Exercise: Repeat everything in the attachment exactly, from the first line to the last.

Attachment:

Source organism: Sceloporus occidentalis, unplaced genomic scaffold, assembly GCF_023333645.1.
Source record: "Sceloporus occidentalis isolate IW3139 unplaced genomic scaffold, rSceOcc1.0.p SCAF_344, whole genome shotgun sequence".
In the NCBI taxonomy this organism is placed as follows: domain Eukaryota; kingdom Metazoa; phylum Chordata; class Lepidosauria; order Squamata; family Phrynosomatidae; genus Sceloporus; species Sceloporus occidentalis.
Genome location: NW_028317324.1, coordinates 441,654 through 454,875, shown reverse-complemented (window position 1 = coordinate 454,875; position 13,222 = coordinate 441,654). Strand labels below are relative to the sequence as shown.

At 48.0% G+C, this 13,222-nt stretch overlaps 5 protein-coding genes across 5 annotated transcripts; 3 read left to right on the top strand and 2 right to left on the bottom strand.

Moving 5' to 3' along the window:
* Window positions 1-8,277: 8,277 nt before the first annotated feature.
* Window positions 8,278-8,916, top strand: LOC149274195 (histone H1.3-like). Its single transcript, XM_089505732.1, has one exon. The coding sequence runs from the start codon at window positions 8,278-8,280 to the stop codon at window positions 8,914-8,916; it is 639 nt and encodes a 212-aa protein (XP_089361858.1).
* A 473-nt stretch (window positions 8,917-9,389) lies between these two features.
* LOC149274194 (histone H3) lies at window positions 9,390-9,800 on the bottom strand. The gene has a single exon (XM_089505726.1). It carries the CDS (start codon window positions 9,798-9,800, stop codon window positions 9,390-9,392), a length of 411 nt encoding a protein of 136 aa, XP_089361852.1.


Source organism: Sceloporus occidentalis, unplaced genomic scaffold, assembly GCF_023333645.1.
Source record: "Sceloporus occidentalis isolate IW3139 unplaced genomic scaffold, rSceOcc1.0.p SCAF_344, whole genome shotgun sequence".
In the NCBI taxonomy this organism is placed as follows: domain Eukaryota; kingdom Metazoa; phylum Chordata; class Lepidosauria; order Squamata; family Phrynosomatidae; genus Sceloporus; species Sceloporus occidentalis.
Genome location: NW_028317324.1, coordinates 441,654 through 454,875, shown reverse-complemented (window position 1 = coordinate 454,875; position 13,222 = coordinate 441,654). Strand labels below are relative to the sequence as shown.

At 48.0% G+C, this 13,222-nt stretch overlaps 5 protein-coding genes across 5 annotated transcripts; 3 read left to right on the top strand and 2 right to left on the bottom strand.

Moving 5' to 3' along the window:
* Window positions 1-8,277: 8,277 nt before the first annotated feature.
* Window positions 8,278-8,916, top strand: LOC149274195 (histone H1.3-like). Its single transcript, XM_089505732.1, has one exon. The coding sequence runs from the start codon at window positions 8,278-8,280 to the stop codon at window positions 8,914-8,916; it is 639 nt and encodes a 212-aa protein (XP_089361858.1).
* A 473-nt stretch (window positions 8,917-9,389) lies between these two features.
* LOC149274194 (histone H3) lies at window positions 9,390-9,800 on the bottom strand. The gene has a single exon (XM_089505726.1). It carries the CDS (start codon window positions 9,798-9,800, stop codon window positions 9,390-9,392), a length of 411 nt encoding a protein of 136 aa, XP_089361852.1.